There are two bars in Philly where you can drown your sorrows on the cheap, and in retro style, without having to look apologetic for it; self-deprecation’s already on the menu.
“Chicken,” owner of Fishtown music venue Kung Fu Necktie, claims he dreamed up and installed the Shelf of Shame about a year and a half ago. Originally, in 2008, the bar featured its signature “Embarrassment of the Week,” a single, semi-obscure beer at a time.
Soon, the special morphed into a bona fide pedestal of eight to 10 even-in-their-heyday barely drinkable brews.
Two-dollar cheapos at KFN include “real weird eyeball stuff,” Chicken says, purchased from a distributor out in South Philly. The Shelf seats “old-school beers from the ’50s and ’60s, like Schafer and Schlitz, Black Label, Genesee Cream Ale, Nattie Bo, Schmidt’s beer and Private Stock, which is malt liquor from Pabst.” Kung Fu also doles out so-called “Shots of Shit,” $1 “mystery shots of Rock and Rye, Mad Dog and stuff like that,” Chicken says, Wednesday through Saturday nights.
Besides the obvious relief of stewing in the depths of your self-hatred, what, exactly, is the appeal of downing alcoholic water?
“Two bucks—in these times, it goes over well,” explains Chicken. “That’s really the appeal, the price. And then you get a lot of these touring bands [that] will get all nostalgic for these beers, like ‘Oh, I remember drinking this stuff in high school.’ They get all tuned in on them. It’s a fun thing to do.”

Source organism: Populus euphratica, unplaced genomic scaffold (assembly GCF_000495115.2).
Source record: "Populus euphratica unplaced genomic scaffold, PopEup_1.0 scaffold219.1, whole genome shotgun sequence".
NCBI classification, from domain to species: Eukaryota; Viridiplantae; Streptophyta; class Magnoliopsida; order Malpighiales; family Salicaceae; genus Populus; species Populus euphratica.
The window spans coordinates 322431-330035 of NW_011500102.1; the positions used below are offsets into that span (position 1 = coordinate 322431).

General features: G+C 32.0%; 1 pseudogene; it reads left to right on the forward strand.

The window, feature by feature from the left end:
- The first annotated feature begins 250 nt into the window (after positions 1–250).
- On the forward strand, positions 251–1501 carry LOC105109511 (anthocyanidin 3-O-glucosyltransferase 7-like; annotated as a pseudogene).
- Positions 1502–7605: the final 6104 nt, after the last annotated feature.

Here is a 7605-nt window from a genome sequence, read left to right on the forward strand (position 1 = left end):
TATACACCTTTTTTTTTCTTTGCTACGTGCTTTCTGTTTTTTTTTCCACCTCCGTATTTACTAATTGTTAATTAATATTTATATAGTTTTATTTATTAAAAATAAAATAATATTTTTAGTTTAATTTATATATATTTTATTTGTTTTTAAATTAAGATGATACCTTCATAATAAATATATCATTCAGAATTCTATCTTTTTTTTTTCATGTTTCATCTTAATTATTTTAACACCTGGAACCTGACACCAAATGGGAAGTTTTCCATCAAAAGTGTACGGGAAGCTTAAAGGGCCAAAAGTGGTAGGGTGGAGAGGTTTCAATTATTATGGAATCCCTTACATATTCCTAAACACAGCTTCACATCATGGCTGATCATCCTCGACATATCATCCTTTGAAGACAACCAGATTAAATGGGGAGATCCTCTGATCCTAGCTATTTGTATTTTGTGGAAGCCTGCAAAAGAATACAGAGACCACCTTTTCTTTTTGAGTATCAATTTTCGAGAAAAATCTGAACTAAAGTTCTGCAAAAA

He’s not the only one who believes shame can be enjoyable.
Jody Sweitzer has been Dirty Frank’s gallery manager of nearly 20 years, and says she instituted the original Shelf of Shame about a year ago, a spin-off of the age-old memorial to stupidity, the Wall of Shame. Her take on the shelf spotlights only one $2 beer at a time—this week, it’s “The Beast,” a nickname for Milwaukee’s Best Premium (“No one knew there was such thing as the Premium,” jokes a daytime bartender.) Before building the wooden ledge by hand, the University of the Arts instructor of Found Object Sculpture checked out KFN’s, then known as the Wall, to avoid copying anyone else’s idea.
True to the inscription at the bottom of Premium, “It’s about making something you can take pride in.”
“Kids want a special,” Sweitzer shrugs. “It’s kitschy.” Last month, the Shelf at Frank’s featured a 12-oz can of Busch, dubbed “the Dirty Busch” by lewd-minded patrons who call the iconic dive a second home.
Next up, she reveals, is Milwaukee’s Best … Ice.
The Shelf of Shame has, perhaps, transcended gimmick into parody—but for the broke, the nostalgic and the self-professed ironic set, it’s still a hell of a deal.
Dinner with Luke Palladino